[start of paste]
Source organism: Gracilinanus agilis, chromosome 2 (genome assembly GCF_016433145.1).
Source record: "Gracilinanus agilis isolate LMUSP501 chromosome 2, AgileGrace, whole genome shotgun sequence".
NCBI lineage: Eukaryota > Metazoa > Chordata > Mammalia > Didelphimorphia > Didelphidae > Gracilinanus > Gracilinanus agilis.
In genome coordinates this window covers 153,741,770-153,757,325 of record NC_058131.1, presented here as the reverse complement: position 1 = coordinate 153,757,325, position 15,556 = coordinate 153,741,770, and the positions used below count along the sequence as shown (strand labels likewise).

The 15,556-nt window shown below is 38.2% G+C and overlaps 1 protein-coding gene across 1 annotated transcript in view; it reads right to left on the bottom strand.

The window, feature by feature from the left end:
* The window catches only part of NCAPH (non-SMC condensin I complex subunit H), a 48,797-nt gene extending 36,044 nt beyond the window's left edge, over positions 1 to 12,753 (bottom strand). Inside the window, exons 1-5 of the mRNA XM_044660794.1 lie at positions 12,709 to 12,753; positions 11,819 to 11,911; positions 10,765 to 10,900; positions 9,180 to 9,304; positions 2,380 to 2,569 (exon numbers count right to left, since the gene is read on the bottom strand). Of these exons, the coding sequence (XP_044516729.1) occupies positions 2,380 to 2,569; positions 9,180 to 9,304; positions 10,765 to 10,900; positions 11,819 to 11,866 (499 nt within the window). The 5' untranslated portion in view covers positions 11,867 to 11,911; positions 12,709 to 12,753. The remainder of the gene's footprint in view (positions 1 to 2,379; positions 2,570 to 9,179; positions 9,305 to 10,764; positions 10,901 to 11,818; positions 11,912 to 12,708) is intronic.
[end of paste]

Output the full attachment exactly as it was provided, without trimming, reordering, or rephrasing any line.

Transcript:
Source organism: Gracilinanus agilis, chromosome 2 (genome assembly GCF_016433145.1).
Source record: "Gracilinanus agilis isolate LMUSP501 chromosome 2, AgileGrace, whole genome shotgun sequence".
NCBI lineage: Eukaryota > Metazoa > Chordata > Mammalia > Didelphimorphia > Didelphidae > Gracilinanus > Gracilinanus agilis.
In genome coordinates this window covers 153,741,770-153,757,325 of record NC_058131.1, presented here as the reverse complement: position 1 = coordinate 153,757,325, position 15,556 = coordinate 153,741,770, and the positions used below count along the sequence as shown (strand labels likewise).

The 15,556-nt window shown below is 38.2% G+C and overlaps 1 protein-coding gene across 1 annotated transcript in view; it reads right to left on the bottom strand.

The window, feature by feature from the left end:
* The window catches only part of NCAPH (non-SMC condensin I complex subunit H), a 48,797-nt gene extending 36,044 nt beyond the window's left edge, over positions 1 to 12,753 (bottom strand). Inside the window, exons 1-5 of the mRNA XM_044660794.1 lie at positions 12,709 to 12,753; positions 11,819 to 11,911; positions 10,765 to 10,900; positions 9,180 to 9,304; positions 2,380 to 2,569 (exon numbers count right to left, since the gene is read on the bottom strand). Of these exons, the coding sequence (XP_044516729.1) occupies positions 2,380 to 2,569; positions 9,180 to 9,304; positions 10,765 to 10,900; positions 11,819 to 11,866 (499 nt within the window). The 5' untranslated portion in view covers positions 11,867 to 11,911; positions 12,709 to 12,753. The remainder of the gene's footprint in view (positions 1 to 2,379; positions 2,570 to 9,179; positions 9,305 to 10,764; positions 10,901 to 11,818; positions 11,912 to 12,708) is intronic.